Does Defense Win Championships?
Last night Joe Veno of Statician Magician Tweeted: “Can’t someone do a “defense wins championships” study? Based on defensive/offensive rankings if nothing else?” I’m not sure if he was talking about the NFL specifically or not. But that’s where I took it. The phrase seems to be bandied about on every pre-game, post-game, and halftime show, not to mention during the play-by-play. I had been thinking about the oft- (and over-) used phrase myself, and considered this a providential technological nudge to awaken my inner nerd. (Don’t worry, there’s a Reilly post coming later today). Then I saw this on ESPN. (More after the jump. WARNING: There will be more numbers from here on out than snark…there will still be snark.)
It was mostly nonsense and dealt with scoring offense and scoring defense in terms of winning Super Bowls. Here’s the really stupid part:
Regardless of which team wins Super Bowl XLV, it will mark the 34th time a Super Bowl champion finished the regular season as one of the league’s six best scoring defenses. A top-six scoring offense has lifted the Lombardi only 29 times.
Right, only 29 times has a top-six scoring offense won the Super Bowl, that’s five less than defense! See! Defense Wins Championships!
Talking heads, pundits, and sportswriters are constantly throwing the phrase, “Defense Wins Championships” around as if it was etched into the keystone of Lambeau Field by Knute Rockne. But it seems simplistic, and is almost never accompanied by an explanation.
I know what your saying, “But without it, how would Shannon Sharpe try to look smart?” I hear you, those snazzy suits he wears aren’t fooling anyone.
So I compiled some data and took the “if nothing else” course. Meaning, I listed the top defense and top offense each year from 1970 (in terms of yards per game) and also the Super Bowl winner from that year and their respective ranks. (I start at 1970 because the defensive rankings aren’t available before that…also, I hate the Jets and didn’t want to include them.)
The yards-per-game stat is not perfect by any means, as there are many variables that go into it. If a team is just absolutely awful at special teams and routinely sees their opposition start at the 50 yard-line they’d give up more yards. Further, as we saw with the Saints last year, sometimes defenses overachieve by creating tons of turnovers. These are certainly things to consider, but I think they’re largely anomalous.
Here’s the (rudimentary) data:
Let’s parse it a bit.
- The league’s top offense has won the Super Bowl 8 times.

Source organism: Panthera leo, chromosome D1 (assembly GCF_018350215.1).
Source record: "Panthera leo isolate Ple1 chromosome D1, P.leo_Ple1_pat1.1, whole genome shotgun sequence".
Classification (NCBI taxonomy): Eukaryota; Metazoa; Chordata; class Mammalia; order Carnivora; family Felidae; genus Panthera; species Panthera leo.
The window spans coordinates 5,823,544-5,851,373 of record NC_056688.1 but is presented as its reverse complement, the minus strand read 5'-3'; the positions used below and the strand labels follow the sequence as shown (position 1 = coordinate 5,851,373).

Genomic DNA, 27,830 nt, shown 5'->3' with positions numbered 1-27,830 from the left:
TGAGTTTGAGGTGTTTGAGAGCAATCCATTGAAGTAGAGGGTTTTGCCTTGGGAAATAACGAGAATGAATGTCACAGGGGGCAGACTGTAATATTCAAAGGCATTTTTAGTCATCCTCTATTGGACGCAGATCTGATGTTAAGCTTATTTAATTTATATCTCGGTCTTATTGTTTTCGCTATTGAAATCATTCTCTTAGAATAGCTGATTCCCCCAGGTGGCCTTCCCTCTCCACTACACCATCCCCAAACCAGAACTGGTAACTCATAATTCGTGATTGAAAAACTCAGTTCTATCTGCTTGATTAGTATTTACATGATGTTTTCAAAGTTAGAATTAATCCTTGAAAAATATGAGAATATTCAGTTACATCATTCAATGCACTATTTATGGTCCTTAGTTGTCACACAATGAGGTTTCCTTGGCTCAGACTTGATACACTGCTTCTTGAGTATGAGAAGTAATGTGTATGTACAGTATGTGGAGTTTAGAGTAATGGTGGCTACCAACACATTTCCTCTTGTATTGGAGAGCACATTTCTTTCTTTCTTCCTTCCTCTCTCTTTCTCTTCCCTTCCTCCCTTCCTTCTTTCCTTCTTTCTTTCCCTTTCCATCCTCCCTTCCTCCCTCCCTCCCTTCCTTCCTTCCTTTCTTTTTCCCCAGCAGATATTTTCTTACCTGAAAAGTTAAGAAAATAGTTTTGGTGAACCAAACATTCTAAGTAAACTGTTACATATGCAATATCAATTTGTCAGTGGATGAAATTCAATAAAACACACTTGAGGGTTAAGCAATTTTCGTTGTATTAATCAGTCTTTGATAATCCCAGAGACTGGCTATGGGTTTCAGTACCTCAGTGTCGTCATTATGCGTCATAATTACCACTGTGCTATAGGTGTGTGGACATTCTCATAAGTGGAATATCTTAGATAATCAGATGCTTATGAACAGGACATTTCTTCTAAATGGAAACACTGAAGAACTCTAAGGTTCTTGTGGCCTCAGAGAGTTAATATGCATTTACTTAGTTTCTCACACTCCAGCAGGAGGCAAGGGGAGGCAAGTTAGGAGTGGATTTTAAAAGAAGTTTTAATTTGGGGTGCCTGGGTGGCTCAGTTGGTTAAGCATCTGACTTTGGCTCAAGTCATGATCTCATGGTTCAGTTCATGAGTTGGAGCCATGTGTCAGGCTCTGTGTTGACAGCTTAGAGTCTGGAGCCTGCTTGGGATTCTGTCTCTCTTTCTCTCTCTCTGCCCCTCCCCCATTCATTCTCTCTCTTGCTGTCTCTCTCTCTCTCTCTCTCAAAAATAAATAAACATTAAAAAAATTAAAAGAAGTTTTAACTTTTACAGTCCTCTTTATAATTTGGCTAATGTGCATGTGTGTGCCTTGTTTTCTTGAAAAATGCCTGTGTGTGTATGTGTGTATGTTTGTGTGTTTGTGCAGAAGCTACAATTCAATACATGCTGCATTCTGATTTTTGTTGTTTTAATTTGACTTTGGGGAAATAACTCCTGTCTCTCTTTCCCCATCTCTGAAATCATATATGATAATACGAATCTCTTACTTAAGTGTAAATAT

- The league’s top defense has won the Super Bowl 8 times.
So we start off with a tie of sorts. Going deeper…
- Of the eight #1 offenses to win, only one team, 2009 Saints, had a defense that ranked outside of the top-5. (25th)
- Of the eight #1 defenses to win, two teams, the 2008 Steelers (22nd) and the 2002 Buccaneers (24th) had offenses ranking outside of the top 20. While four teams also had top-five offenses, and the two others had top-ten.
- On the other hand, 8 teams have won the Super Bowl with defenses ranking outside the top-10.
- And 8 teams have won the Super Bowl with offenses ranking outside the top-10
Again, it’s remarkably even, although we may be able to say that the top defense is able to carry a weak offense, better than a top offense is able to carry a weak defense. But that is saying something different than, “Defense Wins Championships.” (But considering that about half of football commentators were hit on the the head for half their lives, I guess we can’t expect them to make that distinction.) A few more numbers:
- There are 25 teams that won the Super Bowl with both a top-ten offense and a top-10 defense.
- There are 2 teams that won the Super Bowl with neither a top-ten defense or a top-ten offense (1980 Raiders and 2001 Patriots).
- So of the 40 Super Bowls since 1970, 27 of them have been won by a team with both a good defense and a good offense, or both a poor (relatively) defense and a poor (relatively) offense
There is more information here that can be parsed, but I think this goes a long way. There will always be a team or two whose defense is so good that it doesn’t have to have a high-octane offense, but the opposite is also true.
The real takeaway here, I think, is that the majority of Super Bowl winners had both a good defense and a good offense. That is, they were good teams. They were a BUNCH OF FOOTBALL PLAYERS (as Jon Gruden would say).
I’m not sure, then, why the “Defense Wins Championships” mantra exists. Most likely it’s a way for sports-talkers to sound tough and smart without having to explain themselves, because most championships are won by having a good defense and a good offense, which of course, sounds obvious. And it kind of is.
It’d be nice if, like, one person who talks about football on T.V. would stop trying to out-yell his fellow talkers for a second and actually check (or just ask someone) if the Defense Wins Championships trope is true. Because it isn’t. Not really.